Be cre­ative at bar­gain­ing ta­ble

Jamaica Gleaner - - OPINION -

IN ALL like­li­hood, sev­eral hun­dred schools where the Gov­ern­ment pays the teach­ers will be closed to­day for a third straight day, as part of a wage dis­pute with the Hol­ness ad­min­is­tra­tion. Most of the 20,000 teach­ers have been out since Mon­day, pre­sum­ably ill. There are fears of a con­ta­gion to rankand-file po­lice, many of whom also fell sick last De­cem­ber, ap­par­ently with salary-re­lated ill­nesses.

We hope, in the cir­cum­stances, for the speedy re­cov­ery and long-term good health to any­one who is cur­rently af­fected by the mal­ady, and hope no one else will find cause to be in­fected by it. But much will de­pend on how the ad­min­is­tra­tion, which has not shown it­self to be par­tic­u­larly deft in these sit­u­a­tions, man­ages the prob­lem. In this re­gard, it has, first, to show greater sen­si­tiv­ity to the norms of in­dus­trial re­la­tions, in­clud­ing the codes cov­er­ing col­lec­tive bar­gain­ing. The State can’t ap­pear to be im­pos­ing its will.

In an econ­omy that is still grow­ing only slowly, this news­pa­per, of course, i s sym­pa­thetic to the Gov­ern­ment’s broad ar­gu­ment of its need to con­tain its wage bill and, there­fore, is call­ing for re­straint from pub­lic-sec­tor work­ers. In­deed, ap­prox­i­mately 40 per cent of what the Gov­ern­ment col­lects in taxes goes to pay wages. More­over, wages and debt­ser­vic­ing ac­count for more than 60 per cent of what the Gov­ern­ment spends each year, leav­ing rel­a­tively lit­tle for all the other things for which it has obli­ga­tions.

In other words, un­less they bor­rowed heav­ily, Ja­maican gov­ern­ments have, his­tor­i­cally, been forced to un­der­in­vest in in­fra­struc­ture and in other ar­eas crit­i­cal to the devel­op­ment of the econ­omy. It is i n part to ad­dress these is­sues that the In­ter­na­tional Mon­e­tary Fund has been press­ing Ja­maica to quickly bring its pub­lic-sec­tor wage bill to nine per cent of GDP from the 10.7 per cent at which it started the last fis­cal year.

This pro­vides some of the back­drop to the Gov­ern­ment’s im­passe with the teach­ers’ union, whose mem­bers are be­ing of­fered a 16 per cent pay rise stretched over four fis­cal years, start­ing with a five per cent hike retroac­tive to last April, cov­er­ing the 2017-2018 fis­cal year. In the ab­sence of all the re­lated data, in­clud­ing how this of­fer stacks up against the de­mand of the teach­ers’ union, it is dif­fi­cult to de­ter­mine the fair­ness of the of­fer, notwith­stand­ing its ac­cep­tance by some other pub­lic-sec­tor unions.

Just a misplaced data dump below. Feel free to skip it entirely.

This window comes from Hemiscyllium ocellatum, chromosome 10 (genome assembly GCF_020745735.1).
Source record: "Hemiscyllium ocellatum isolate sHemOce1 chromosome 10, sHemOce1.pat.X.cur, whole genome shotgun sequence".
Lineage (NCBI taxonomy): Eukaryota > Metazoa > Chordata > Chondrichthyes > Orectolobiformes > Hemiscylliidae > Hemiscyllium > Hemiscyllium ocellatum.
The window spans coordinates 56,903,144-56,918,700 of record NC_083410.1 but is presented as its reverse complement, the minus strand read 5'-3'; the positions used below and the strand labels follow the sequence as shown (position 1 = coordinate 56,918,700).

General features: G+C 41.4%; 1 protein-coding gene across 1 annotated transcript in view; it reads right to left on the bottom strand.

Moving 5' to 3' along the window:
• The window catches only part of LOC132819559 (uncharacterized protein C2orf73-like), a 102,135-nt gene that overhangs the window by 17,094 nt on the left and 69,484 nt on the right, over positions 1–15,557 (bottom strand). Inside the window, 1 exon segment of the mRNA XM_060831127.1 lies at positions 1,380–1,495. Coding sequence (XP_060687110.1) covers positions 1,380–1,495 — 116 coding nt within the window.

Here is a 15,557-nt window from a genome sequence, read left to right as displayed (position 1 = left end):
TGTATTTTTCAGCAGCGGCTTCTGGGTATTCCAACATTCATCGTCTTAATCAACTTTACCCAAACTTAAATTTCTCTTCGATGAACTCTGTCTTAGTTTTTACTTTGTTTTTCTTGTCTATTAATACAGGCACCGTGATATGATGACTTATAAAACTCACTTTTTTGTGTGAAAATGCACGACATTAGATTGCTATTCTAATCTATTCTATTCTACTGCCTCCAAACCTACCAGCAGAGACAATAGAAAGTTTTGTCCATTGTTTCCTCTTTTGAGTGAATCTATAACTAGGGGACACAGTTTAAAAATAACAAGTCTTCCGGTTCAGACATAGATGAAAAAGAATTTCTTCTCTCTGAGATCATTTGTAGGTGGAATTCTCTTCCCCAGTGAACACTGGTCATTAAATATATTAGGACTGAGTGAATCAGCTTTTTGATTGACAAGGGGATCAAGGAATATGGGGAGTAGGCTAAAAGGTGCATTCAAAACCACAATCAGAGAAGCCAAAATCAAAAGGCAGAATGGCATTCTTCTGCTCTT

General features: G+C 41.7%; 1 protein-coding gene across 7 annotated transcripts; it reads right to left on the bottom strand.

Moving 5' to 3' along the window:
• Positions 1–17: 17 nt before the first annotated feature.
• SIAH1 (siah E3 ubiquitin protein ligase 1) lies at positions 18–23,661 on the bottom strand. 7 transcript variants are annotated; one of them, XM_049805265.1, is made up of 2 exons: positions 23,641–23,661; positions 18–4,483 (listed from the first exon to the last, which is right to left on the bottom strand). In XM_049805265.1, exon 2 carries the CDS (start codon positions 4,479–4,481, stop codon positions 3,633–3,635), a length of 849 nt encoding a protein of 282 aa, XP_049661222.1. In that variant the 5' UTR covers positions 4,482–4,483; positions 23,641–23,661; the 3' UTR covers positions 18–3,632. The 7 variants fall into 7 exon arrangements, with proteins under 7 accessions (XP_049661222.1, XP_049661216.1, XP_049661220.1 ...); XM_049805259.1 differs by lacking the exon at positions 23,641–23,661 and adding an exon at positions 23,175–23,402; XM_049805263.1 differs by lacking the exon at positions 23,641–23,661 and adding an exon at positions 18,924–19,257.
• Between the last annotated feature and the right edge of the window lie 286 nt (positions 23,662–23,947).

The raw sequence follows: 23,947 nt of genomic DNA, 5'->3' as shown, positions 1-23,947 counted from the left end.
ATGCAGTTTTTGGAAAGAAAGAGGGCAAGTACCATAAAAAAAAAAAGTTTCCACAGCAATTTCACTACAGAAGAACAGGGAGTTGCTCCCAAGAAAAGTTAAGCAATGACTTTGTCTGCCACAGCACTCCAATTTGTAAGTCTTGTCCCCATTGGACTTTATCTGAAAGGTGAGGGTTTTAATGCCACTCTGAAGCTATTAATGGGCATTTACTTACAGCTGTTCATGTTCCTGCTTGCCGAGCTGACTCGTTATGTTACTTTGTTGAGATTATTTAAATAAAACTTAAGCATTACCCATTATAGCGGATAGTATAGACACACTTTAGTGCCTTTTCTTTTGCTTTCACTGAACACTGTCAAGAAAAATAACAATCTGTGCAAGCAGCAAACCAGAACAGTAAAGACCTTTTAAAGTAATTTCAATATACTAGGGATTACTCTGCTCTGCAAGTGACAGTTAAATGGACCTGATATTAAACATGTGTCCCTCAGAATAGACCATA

But it is a car­di­nal prin­ci­ple of in­dus­trial re­la­tions that one side does not have the au­thor­ity to im­pose what it wishes on the other. The process is just what it is: a ne­go­ti­a­tion. In the event of dead­locks, there are pre­scribed mech­a­nisms for break­ing them, in­clud­ing, in some cir­cum­stances, re­sort­ing to the courts. That is why we are per­turbed by the ad­min­is­tra­tion’s an­nounce­ment of its in­ten­tion to be­gin pay­ing ad­justed salaries to teach­ers, de­spite the ab­sence of an agree­ment.

The sugges­tion smacks of union-bust­ing or, at least, an ar­ro­gant im­po­si­tion that can only serve to harden po­si­tions. We are not sur­prised that the Ja­maica Con­fed­er­a­tion of Trade Unions, most of whose mem­bers ac­cepted the pay deal, is op­posed to the Gov­ern­ment’s in­ten­tion. Hav­ing com­pro­mised any high ground it may have oc­cu­pied on the is­sue, our sugges­tion to the ad­min­is­tra­tion is that it head back to the ne­go­ti­a­tion ta­ble with teach­ers – as well as with the po­lice – with cre­ative ideas to break the im­passe.

In the event, we re­peat an old one of ours for con­sid­er­a­tion. Given its de­layed di­vest­ment of state en­ter­prises/agen­cies un­der its pub­lic-sec­tor re­form pro­gramme, the Gov­ern­ment should ac­cel­er­ate a series of IPOs with some of its bet­ter as­sets, of­fer­ing pub­lic-sec­tor em­ploy­ees shares in lieu of in­creased pay.

It is not be­yond the ca­pac­ity of pol­i­cy­mak­ers and their ad­vis­ers to struc­ture such an ar­range­ment. Gen­uine per­for­mance-based in­cen­tive pay­ments should also be placed on the ta­ble for teach­ers.

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